The payments world is vast and expanding rapidly. While much of the visible progress can only be found in the retail space, corporates should be aware of the quiet revolution taking place. From corporate payment processes to bank best practice, and non-bank market participants through to new technology, innovation is driving growth and efficiency. But challenges remain, particularly in the face of new regulations.
These are uncertain times for the financial services industry. Bank lending has not recovered to the levels it reached before the 2008 credit crisis, while sovereign debt levels in many countries around the world are making markets unpredictable.
Against this backdrop, corporates are looking to explore both new sources of funding and reduce their reliance on bank credit. One of the ways that treasurers are leading this process is by looking closely at their payment processes to drive efficiencies and value across their organisation.
A method that many are using to achieve this is by centralising their payment processes through the use of a holistic payments hub. This is a comprehensive approach, integrating accounts receivable (AR) and accounts payable (AP) to streamline operations and create a greater visibility into cash. At the end of last year, Logica surveyed 157 corporates from across North America and Europe on this topic. Almost two-thirds of the companies that responded are at one stage or another in the process of implementing a payments hub, consolidating their AR and AP.
“We’re finding that many corporates are in some stage of implementing a payments hub,” says Nasreen Quibria, Payments Expert at Logica. “Whether it is already live, under consideration in the implementation stage, or the treasurer is developing the business case. Alternatively, they are in the selection process with individual solution providers,” Quibria explains.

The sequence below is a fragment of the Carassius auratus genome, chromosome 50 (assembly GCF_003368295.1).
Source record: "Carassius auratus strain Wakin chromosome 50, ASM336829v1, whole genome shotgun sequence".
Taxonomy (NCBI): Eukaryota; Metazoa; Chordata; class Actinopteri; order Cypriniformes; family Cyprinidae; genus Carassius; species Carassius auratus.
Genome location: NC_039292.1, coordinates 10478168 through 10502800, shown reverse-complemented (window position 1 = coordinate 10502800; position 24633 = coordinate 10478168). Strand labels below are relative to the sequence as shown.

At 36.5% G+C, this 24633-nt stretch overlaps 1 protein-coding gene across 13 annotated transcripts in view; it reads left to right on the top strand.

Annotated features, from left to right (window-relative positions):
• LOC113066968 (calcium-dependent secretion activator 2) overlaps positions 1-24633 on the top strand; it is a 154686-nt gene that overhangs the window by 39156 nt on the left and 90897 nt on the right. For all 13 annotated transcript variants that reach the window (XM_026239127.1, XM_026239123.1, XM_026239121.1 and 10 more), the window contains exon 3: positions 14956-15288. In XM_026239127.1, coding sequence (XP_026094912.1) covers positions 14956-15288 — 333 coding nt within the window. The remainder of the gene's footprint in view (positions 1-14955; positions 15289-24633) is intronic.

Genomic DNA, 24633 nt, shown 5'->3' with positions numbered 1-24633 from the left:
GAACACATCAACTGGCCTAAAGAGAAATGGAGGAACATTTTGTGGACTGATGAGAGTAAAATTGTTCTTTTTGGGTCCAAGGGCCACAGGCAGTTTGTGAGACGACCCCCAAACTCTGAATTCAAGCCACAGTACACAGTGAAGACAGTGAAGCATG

In the geographical spread of these results, there is slightly more of a trend towards payments hubs in North America than in Europe. “40% of corporates in North America are already live with their payments hub, compared to 29% of corporates in Europe. But on the other hand, in the supplementary steps towards going live with a payments hub, the numbers are similar,” Quibria says. “But if you also look at the opposite side of the coin, those who have no plans to implement a payments hub or those who considered it and then rejected the idea, the numbers are considerably higher in Europe. 45% of respondents to the survey based in Europe have no plans to implement a payments hub, compared to 32% in the US.”